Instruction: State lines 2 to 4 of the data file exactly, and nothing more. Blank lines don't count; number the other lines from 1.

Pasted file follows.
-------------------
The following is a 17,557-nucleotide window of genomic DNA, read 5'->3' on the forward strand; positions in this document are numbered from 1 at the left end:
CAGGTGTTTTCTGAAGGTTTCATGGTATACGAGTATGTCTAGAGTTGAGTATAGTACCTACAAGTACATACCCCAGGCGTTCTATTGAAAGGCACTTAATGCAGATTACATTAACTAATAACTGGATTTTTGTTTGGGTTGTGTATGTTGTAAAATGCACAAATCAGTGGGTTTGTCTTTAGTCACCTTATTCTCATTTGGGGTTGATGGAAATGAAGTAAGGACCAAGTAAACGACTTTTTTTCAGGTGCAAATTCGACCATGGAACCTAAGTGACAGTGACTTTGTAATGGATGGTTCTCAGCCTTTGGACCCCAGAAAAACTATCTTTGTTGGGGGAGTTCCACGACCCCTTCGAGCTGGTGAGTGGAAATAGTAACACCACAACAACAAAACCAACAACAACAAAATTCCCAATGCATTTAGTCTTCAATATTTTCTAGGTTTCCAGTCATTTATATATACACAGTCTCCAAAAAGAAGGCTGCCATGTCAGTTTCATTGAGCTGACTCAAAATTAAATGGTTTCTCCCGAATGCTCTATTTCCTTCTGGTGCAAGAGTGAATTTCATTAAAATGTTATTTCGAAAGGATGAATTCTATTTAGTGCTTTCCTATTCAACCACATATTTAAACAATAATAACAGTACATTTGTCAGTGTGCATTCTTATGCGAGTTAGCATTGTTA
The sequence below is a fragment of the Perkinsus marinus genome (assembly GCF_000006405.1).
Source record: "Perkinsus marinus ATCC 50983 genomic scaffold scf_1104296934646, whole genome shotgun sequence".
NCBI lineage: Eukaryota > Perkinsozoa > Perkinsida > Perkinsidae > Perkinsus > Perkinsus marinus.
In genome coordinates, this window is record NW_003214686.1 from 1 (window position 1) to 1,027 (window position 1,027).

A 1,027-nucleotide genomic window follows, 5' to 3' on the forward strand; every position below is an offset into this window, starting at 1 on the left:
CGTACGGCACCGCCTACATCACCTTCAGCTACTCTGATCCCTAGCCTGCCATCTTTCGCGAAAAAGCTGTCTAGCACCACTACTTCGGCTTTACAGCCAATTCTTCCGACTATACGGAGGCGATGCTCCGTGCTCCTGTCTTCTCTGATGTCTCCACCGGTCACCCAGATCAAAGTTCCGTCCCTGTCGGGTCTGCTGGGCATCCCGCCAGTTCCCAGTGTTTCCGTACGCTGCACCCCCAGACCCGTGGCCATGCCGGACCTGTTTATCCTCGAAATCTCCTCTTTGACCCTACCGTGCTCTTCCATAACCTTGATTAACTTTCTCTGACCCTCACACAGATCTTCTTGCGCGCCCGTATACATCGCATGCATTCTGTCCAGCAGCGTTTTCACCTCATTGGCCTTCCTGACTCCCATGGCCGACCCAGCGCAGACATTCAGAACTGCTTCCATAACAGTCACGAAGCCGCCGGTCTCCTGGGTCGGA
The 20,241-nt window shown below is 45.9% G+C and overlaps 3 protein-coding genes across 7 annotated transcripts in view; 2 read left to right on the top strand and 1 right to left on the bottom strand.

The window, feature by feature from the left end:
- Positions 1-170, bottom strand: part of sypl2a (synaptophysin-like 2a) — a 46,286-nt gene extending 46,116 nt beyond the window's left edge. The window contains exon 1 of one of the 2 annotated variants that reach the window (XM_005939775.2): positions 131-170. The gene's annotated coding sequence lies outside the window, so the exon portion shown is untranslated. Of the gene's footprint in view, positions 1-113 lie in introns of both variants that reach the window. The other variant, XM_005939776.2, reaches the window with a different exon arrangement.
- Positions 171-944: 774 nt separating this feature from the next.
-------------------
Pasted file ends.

CAGGTGTTTTCTGAAGGTTTCATGGTATACGAGTATGTCTAGAGTTGAGTATAGTACCTACAAGTACATACCCCAGGCGTTCTATTGAAAGGCACTTAATGCAGATTACATTAACTAATAACTGGATTTTTGTTTGGGTTGTGTATGTTGTAAAATGCACAAATCAGTGGGTTTGTCTTTAGTCACCTTATTCTCATTTGGGGTTGATGGAAATGAAGTAAGGACCAAGTAAACGACTTTTTTTCAGGTGCAAATTCGACCATGGAACCTAAGTGACAGTGACTTTGTAATGGATGGTTCTCAGCCTTTGGACCCCAGAAAAACTATCTTTGTTGGGGGAGTTCCACGACCCCTTCGAGCTGGTGAGTGGAAATAGTAACACCACAACAACAAAACCAACAACAACAAAATTCCCAATGCATTTAGTCTTCAATATTTTCTAGGTTTCCAGTCATTTATATATACACAGTCTCCAAAAAGAAGGCTGCCATGTCAGTTTCATTGAGCTGACTCAAAATTAAATGGTTTCTCCCGAATGCTCTATTTCCTTCTGGTGCAAGAGTGAATTTCATTAAAATGTTATTTCGAAAGGATGAATTCTATTTAGTGCTTTCCTATTCAACCACATATTTAAACAATAATAACAGTACATTTGTCAGTGTGCATTCTTATGCGAGTTAGCATTGTTA
The sequence below is a fragment of the Perkinsus marinus genome (assembly GCF_000006405.1).
Source record: "Perkinsus marinus ATCC 50983 genomic scaffold scf_1104296934646, whole genome shotgun sequence".